New study will examine how each affects weight loss and weight maintenance
By Marcia Neville | University Communications
AURORA, Colo. – Dieting and zero-calorie drinks just seem to go together. In a search for flavor and satisfaction, many dieters choose those so-called “diet” beverages over the recommended water during their efforts to lose weight.
But, do zero calorie drinks offer the same benefits during weight loss as water? Can dieters replace water with zero-calorie drinks and successfully lose weight?
“There have been a lot of studies showing that non-caloric soft drinks are a better choice during weight loss than caloric drinks, but there’s never been a study comparing zero-calorie beverages with water,” explained John C. Peters, PhD, chief strategy officer at the CU Anschutz Health and Wellness Center. “This will be the first one.”
CU Anschutz Health and Wellness Center Executive Director James O. Hill, PhD, is the principal investigator on the new Zero-Calorie Drink Study. Peters is co-principal investigator with Holly Wyatt, MD. Half of the study will be conducted at the Anschutz Health and Wellness Center and half will be conducted at Temple University.
Peters pointed out that this is an “equivalency” study, researching whether drinking zero-calorie drinks is the same as drinking water during weight loss or while maintaining a healthy weight. “This study has great consumer relevance,” continues Peters. “They’ve been told to drink water to control their weight, but they ask whether it’s acceptable to drink zero-calorie drinks instead.
“The hypothesis is that the two should be the same, but, we don’t know. This question has never been researched before. I would not expect to see any significant difference between the two. If there are, I would be surprised,” Peters said.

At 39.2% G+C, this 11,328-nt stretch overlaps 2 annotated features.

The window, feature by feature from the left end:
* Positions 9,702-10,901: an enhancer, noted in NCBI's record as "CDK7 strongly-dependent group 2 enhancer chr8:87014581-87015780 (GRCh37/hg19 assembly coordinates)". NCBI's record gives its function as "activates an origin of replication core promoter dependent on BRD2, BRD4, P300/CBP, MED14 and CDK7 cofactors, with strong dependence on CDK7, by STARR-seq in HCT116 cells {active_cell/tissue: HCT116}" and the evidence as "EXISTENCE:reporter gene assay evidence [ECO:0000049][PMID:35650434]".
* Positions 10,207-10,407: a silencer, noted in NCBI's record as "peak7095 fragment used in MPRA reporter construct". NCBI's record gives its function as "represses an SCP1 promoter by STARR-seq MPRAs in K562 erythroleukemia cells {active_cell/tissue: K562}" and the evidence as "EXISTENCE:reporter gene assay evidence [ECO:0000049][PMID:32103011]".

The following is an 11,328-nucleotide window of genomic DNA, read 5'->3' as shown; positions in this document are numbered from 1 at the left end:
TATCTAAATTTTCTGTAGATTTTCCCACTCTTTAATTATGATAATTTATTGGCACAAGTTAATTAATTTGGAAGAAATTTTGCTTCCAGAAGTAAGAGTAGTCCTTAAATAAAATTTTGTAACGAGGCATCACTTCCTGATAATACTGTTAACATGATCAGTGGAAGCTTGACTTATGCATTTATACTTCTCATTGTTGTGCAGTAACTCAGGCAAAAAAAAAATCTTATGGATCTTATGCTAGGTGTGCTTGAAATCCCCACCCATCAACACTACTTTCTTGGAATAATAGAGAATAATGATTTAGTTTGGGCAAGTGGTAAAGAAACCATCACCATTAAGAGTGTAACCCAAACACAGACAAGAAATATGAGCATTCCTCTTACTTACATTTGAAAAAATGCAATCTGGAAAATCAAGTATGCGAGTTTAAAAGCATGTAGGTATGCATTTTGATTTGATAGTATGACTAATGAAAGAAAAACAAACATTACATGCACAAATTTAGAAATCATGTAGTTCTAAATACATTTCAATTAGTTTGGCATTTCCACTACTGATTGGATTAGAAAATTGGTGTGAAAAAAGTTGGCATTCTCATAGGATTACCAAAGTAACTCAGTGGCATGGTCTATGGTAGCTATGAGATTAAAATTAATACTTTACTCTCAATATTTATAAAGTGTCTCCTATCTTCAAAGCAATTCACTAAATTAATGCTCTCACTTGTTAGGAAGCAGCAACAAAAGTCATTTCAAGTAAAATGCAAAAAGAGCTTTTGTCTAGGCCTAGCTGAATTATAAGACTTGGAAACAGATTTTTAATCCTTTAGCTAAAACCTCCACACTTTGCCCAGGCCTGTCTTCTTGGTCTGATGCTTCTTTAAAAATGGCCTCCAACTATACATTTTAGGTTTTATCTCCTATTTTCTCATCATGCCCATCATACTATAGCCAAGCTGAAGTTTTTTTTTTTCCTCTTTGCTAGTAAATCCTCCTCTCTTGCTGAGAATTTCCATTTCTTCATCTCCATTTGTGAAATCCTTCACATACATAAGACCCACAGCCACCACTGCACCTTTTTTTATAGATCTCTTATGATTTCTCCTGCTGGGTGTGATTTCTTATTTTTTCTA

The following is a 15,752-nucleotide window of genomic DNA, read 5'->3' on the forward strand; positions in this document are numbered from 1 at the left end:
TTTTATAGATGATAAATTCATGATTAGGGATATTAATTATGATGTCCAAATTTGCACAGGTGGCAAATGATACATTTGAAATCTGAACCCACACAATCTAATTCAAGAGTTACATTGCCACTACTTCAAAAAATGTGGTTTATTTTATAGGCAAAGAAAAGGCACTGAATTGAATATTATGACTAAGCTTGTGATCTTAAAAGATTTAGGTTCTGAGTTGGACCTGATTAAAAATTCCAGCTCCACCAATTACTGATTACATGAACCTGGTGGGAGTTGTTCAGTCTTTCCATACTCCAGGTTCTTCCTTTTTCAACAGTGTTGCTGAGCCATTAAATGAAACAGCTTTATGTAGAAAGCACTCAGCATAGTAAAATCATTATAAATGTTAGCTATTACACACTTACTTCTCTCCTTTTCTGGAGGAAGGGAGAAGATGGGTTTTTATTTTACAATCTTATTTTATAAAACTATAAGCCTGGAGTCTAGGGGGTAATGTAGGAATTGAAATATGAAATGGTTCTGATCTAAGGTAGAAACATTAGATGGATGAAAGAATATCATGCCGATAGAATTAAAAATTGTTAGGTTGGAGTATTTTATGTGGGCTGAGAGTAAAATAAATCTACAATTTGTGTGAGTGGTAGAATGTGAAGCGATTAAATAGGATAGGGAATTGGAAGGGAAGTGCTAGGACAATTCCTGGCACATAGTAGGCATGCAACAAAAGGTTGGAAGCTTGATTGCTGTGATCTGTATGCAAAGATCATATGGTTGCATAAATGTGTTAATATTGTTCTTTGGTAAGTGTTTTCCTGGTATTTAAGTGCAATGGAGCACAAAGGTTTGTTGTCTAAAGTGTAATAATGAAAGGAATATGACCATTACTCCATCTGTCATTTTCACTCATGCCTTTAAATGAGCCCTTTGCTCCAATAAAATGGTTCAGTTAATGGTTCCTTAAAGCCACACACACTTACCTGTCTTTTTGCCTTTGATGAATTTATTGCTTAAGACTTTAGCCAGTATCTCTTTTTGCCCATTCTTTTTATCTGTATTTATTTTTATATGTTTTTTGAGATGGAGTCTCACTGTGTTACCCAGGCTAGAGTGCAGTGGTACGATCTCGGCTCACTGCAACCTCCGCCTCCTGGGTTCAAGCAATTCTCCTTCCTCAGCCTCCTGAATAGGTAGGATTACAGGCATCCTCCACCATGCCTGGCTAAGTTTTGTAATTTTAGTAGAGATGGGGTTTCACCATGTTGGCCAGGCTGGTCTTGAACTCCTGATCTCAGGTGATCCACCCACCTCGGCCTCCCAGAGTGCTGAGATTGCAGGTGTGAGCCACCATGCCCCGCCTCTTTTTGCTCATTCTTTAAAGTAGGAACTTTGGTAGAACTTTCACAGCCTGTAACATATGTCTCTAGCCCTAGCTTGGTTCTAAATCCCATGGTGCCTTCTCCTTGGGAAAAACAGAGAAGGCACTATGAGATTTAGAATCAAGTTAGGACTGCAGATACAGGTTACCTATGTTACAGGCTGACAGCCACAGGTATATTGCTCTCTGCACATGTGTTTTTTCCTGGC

Participants in the study must be regular drinkers of zero-calorie “diet” beverages and be above the ideal body weight. They must also be healthy enough to participate in a weight-loss program.
The study will last for one year and, during that time, half of the participants will drink zero-calorie diet beverages while the other half will drink water.
Additionally, all participants at the CU Anschutz Health and Wellness Center will be required to take part in the Colorado Weigh weight management program. The program will include three months of weight loss and nine months of weight maintenance — provided free of charge.
“Colorado Weigh is one of the premier weight-management programs based on teaching healthy behaviors in the entire country,” said Peters. “It provides information about making healthy choices that participants will take with them and use long after the study is over. It’s interesting to note that we have a lot of experience using diet beverages in our Colorado Weigh program. We know they work but, until now, there hasn’t been any research done to prove it.”
150 people are being recruited for the CU Anschutz Health and Wellness Center portion of the study. Four research groups will be selected beginning now and stretching in to early spring 2013. Participants currently are being screened and enrolled. They will be compensated.
To be considered to participate:
– Must live in the Denver, Colo. metro area
– Age 21- 65
– Drink three or more zero calorie diet beverages per week
– Above ideal body weight (BMI 27-40)
– Healthy enough to be in a weight-loss program
The University of Colorado Anschutz Health and Wellness Center opened in April 2012. It is an innovative, state-of-the art research, education and patient care facility located on the University of Colorado Anschutz Medical Campus. The center’s mission is to transform the lives of individuals and communities through science-based wellness strategies. The center is part of the University of Colorado’s School of Medicine.